Elizabeth T. Yeh
languages of the world are more similar than written/spoken languages
of any language is to communicate with one another (mostly of the same
inclination), be common factor a culture, a nation, or even a perceived
the extreme cases of the written languages of English (American) and
Chinese. The English language is one that is based on phonetics derived from
an ordered set of alphabet that can be put together to “spell” and to
enunciate into words, which are the meaningful quantities of communication.
written language is constructed of pictorial characters that individually
and directly have relevant meanings. The written language has been unified,
simplified and altered over the centuries, but the spoken language depends
completely on the enunciation that varies from region to region of the
specific pictures. Consequently, the “dialects” of
almost foreign to other regions where people speak a different dialect,
until one writes the word (picture) down. That is the lineage upon which for
the many centuries the Chinese culture has existed.
sign language in Chinese as compared to the American Sign Language (ASL)?
Even though both sign languages have established the formal connection to
written language by defining a set of symbols for the fundamental units, the
alphabet in English and the alphabetized pronunciation of Chinese word
sounds, most of the sign language needed for daily communication are by
pictures and by actions, coupled by facial expressions. These features of
the sign language have much more commonality than their respective
just been learning the ASL during this month. The thing that struck me as
being of most interesting is the infrequent use of the alphabet. We are
taught how to sign words by using the alphabet, but rarely during the entire
course of 25 lessons and quizzes are words spelled out. Most of the words
are signed by actions and facial expressions that can be related to our
daily encounters, e.g., driving a car or a truck, asking about who, why,
where and when. Even the signings that pertain to nouns have certain
association to perceived values and qualities (e.g., father, mother, boy,
girl) that transcend the boundaries of the hearing and the deaf.
sign language in Chinese exhibits much similarity to ASL. Modern Chinese
Sign Language developed mostly in the late 1950’s, even though the first use
in a deaf school in China
was back in 1887, when it was created by an American missionary, C.R. Mills
and his wife. At present Chinese sign language (CSL) exists with variations
on the mainland China (Shanghai being most influential), in Taiwan (Chinese
National Association of the Deaf, R.O.C.), and in
Hong Kong ((HKSL). The goals for establishing sign languages are universal:
enhance the quality of life of the hearing disadvantaged by 1) eliminating
the obstruction between the deaf and the hearing people, assisting the
government in promulgating “the Law for the Protection of the Handicapped”,
2) reviewing and promoting the education of sign language and assisting the
deaf in removing their obstacles to communicate with people, and 3)
improving the deaf school, employment, medical care and supporting and
seeking for a living space free of obstruction.
Chinese is already a pictorial language, the connection between the written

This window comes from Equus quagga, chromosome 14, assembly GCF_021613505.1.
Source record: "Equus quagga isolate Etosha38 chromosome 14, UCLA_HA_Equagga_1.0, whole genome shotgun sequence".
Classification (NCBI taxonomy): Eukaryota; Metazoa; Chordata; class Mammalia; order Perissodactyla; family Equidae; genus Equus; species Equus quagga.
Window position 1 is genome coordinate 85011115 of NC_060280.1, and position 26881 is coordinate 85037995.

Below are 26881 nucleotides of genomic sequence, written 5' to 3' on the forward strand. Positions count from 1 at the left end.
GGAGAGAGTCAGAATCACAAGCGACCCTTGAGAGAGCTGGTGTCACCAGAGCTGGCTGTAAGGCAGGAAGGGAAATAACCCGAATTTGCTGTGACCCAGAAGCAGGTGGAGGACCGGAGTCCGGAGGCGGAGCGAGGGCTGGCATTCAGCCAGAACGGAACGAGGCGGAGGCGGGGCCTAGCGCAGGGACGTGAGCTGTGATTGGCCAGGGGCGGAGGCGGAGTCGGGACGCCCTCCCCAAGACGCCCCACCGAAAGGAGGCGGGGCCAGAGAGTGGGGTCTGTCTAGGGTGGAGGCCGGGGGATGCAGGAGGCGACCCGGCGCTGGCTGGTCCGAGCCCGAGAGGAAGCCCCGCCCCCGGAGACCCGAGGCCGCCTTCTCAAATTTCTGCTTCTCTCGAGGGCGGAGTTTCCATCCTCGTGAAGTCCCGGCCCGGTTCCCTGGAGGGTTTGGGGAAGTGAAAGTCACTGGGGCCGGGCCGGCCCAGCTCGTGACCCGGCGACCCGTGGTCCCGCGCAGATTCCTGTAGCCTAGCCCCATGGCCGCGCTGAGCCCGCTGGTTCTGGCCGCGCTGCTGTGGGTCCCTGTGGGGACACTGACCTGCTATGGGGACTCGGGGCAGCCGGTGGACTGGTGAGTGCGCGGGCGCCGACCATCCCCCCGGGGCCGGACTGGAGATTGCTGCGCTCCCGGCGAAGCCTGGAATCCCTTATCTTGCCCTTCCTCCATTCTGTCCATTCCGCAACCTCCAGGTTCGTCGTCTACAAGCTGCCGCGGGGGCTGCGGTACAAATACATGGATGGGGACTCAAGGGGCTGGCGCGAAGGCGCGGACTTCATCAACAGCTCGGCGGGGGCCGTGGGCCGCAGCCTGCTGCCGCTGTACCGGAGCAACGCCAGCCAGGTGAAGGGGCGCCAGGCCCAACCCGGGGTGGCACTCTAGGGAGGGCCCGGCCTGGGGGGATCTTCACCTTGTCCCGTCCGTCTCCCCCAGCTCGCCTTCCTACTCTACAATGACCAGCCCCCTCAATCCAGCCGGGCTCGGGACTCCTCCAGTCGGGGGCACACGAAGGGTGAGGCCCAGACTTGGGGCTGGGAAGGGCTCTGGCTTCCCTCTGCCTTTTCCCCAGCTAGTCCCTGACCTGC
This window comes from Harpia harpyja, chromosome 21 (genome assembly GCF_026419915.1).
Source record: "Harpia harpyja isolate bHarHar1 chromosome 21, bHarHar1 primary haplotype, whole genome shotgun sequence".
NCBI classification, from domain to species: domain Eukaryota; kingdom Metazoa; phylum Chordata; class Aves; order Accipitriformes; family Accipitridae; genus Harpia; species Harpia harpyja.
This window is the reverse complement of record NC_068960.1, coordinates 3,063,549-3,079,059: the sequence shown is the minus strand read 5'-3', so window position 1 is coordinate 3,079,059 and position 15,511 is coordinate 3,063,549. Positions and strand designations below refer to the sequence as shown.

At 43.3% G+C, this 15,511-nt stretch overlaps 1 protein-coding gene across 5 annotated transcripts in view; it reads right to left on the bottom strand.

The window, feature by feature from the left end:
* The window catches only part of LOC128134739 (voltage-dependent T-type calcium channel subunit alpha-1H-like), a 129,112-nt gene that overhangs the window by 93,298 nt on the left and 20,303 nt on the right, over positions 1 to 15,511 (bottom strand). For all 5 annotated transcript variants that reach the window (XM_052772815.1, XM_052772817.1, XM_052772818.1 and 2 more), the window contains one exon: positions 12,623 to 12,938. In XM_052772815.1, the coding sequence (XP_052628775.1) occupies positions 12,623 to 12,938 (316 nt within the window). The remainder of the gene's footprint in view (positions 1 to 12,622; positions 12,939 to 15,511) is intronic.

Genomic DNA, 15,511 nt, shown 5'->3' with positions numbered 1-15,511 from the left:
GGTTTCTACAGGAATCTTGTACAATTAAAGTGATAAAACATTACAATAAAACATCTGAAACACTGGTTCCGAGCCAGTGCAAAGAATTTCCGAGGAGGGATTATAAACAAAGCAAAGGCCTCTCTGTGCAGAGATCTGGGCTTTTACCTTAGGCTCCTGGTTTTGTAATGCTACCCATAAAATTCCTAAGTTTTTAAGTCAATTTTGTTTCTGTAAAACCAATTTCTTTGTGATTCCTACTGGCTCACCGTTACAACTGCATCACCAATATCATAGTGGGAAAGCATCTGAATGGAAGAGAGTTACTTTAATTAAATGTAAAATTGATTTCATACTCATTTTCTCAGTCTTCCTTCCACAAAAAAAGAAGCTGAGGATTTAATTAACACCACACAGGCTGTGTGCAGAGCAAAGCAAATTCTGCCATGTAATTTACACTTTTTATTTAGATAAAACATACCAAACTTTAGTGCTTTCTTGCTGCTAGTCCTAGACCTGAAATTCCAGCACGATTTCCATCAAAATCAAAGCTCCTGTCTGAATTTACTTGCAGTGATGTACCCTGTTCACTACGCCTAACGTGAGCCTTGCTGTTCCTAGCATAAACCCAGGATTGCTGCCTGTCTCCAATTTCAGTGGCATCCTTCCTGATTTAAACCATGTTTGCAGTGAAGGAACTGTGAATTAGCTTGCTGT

language and that of the CSL becomes tighter than even in ASL. For example,
two index fingers pointing to each other, with the right index slightly
higher than the left forming an inverted “v”, means person. This is because
CSL has just signed the exact written Chinese character for person!
Variations of motion by one finger relative to the other signify people,
population and citizens, all variants of the person.
to the pictorial similarity, CSL and ASL resort to the use of constraints
and helpful gestures in similar manner. We consider two examples: First of
all, CSL (or HKSL), just like ASL, assumes verb agreement. Number agreement
implies the relation between the verbs and their arguments in terms of
number; in case of quantification, quantifiers always encode the additional
meaning to the verbs.
look into the situation of blinks and its association to intonational
phrases in HKSL. Sze finds that blinks occurring towards the end if or after
a sign possibly co-occur with syntactic boundaries of constituents do
correspond to an intonational phrase in the spoken language. Evidence exists
that blinks often occur with head turns and gaze changes, suggesting the
need to take these two factors into account in order not to over-estimate
the linguistic role of blinks in signing. Similar facial expressions exist
I suggest that it may be easier for the Chinese to become knowledgeable in
CSL than for an American to learn ASL. This could be because a Chinese
person already knows a language based on pictorial characters. Consequently,
the translation to the equally pictorial CSL is easier than what an American
has to deal with: translating the alphabetized words into pictures and
relating those to the sign language.
et al., CSLDS: Chinese Sign Language Dialog System, Proc. IEEE Intern.
Workshop on Analysis and Modeling of Faces and Gestures (AMFG’03),
Sign Language: A language of China, ISO 639-2:
Chinese Sign Language.
Yang, JH &
Fisher, SD, Expressing negation in Chinese Sign Language, Sign Language and
Linguistics, vol.5, pp. 167-202, 2002.
Reconsidering Number Agreement in
Hong Kong Sign Language.
Blinks and Intonational Phrases in
Hong Kong Sign Language.